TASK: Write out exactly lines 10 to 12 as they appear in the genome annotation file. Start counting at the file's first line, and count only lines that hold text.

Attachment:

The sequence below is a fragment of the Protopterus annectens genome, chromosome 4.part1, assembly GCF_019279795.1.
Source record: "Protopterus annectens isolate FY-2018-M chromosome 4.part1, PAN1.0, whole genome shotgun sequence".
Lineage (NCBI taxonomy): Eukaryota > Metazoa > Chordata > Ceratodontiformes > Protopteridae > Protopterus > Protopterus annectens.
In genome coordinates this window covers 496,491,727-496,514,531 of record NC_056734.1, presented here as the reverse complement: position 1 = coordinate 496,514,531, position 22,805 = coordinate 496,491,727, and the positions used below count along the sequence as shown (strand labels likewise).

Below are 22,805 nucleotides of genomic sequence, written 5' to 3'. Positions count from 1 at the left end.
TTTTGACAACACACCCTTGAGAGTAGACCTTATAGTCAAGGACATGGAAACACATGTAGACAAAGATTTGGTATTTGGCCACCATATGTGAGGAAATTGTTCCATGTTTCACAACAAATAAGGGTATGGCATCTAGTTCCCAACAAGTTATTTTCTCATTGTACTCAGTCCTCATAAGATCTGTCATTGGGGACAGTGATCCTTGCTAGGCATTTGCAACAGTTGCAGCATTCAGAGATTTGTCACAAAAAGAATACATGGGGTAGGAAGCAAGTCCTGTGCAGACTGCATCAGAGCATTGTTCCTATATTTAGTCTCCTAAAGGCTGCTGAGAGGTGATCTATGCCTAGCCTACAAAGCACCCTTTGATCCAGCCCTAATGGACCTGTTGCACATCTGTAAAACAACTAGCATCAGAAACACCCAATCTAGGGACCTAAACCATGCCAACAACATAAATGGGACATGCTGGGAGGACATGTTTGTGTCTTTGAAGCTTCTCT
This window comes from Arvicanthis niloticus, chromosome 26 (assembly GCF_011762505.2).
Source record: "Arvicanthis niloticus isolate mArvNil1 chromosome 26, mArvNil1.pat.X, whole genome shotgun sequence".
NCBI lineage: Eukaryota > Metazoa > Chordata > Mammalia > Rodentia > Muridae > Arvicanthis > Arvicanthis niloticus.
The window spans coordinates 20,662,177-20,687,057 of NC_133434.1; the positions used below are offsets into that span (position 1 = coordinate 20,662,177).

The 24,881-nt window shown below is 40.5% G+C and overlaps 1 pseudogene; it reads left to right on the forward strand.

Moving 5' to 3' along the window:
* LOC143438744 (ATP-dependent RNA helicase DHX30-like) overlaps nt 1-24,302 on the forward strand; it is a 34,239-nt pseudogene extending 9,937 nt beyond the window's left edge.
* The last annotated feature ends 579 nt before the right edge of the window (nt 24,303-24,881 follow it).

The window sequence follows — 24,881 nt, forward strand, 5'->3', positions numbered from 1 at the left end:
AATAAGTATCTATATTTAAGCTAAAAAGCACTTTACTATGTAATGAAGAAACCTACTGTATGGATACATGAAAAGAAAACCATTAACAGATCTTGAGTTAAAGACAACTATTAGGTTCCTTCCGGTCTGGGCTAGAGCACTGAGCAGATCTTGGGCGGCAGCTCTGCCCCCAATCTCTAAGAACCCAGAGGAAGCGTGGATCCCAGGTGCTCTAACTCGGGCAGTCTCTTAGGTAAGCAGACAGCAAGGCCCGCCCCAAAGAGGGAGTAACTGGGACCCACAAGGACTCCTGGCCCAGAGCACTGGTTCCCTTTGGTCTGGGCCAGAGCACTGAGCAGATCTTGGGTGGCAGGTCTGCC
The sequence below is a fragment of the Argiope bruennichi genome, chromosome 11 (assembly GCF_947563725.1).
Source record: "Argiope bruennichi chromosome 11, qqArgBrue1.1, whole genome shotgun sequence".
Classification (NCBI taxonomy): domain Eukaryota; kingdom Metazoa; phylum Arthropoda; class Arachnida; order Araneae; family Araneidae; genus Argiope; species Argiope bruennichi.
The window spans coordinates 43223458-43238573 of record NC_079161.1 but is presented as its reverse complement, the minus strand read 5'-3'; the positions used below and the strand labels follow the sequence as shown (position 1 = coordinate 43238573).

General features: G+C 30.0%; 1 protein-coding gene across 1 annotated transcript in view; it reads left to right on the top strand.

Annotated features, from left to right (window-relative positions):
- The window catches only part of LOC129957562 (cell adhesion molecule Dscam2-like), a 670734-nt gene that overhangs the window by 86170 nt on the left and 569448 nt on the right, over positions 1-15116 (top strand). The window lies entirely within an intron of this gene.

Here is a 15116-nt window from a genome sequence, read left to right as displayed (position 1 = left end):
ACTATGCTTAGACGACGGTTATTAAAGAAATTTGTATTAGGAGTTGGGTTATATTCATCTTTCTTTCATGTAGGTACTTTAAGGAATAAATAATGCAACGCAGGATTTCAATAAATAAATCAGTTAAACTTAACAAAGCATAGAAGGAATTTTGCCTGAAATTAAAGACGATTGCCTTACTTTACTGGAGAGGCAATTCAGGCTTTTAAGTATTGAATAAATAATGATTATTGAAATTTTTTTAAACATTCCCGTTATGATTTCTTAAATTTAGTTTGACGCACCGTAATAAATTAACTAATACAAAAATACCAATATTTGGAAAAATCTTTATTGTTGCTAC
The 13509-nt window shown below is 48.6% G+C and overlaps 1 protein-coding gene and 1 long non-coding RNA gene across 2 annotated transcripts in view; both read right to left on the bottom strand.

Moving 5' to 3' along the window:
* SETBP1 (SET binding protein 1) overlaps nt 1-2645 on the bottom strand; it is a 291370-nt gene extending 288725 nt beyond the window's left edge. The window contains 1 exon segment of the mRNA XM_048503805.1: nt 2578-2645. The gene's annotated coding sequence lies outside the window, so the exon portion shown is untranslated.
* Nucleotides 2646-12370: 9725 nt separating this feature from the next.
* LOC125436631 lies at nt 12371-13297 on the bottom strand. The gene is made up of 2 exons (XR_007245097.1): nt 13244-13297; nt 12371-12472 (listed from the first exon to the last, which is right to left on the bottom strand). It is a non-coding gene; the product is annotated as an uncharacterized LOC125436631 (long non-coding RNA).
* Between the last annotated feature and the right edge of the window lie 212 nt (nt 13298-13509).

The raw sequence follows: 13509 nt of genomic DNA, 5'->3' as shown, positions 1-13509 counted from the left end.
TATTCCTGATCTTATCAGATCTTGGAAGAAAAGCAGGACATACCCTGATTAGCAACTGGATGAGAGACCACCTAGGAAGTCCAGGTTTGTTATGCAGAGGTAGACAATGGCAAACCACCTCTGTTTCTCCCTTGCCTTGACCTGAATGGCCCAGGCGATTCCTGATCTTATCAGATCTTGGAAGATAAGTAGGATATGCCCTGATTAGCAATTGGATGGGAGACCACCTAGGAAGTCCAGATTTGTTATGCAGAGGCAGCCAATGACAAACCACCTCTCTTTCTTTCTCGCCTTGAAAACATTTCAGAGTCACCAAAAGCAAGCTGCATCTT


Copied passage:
The window spans coordinates 20,662,177-20,687,057 of NC_133434.1; the positions used below are offsets into that span (position 1 = coordinate 20,662,177).

The 24,881-nt window shown below is 40.5% G+C and overlaps 1 pseudogene; it reads left to right on the forward strand.

Moving 5' to 3' along the window: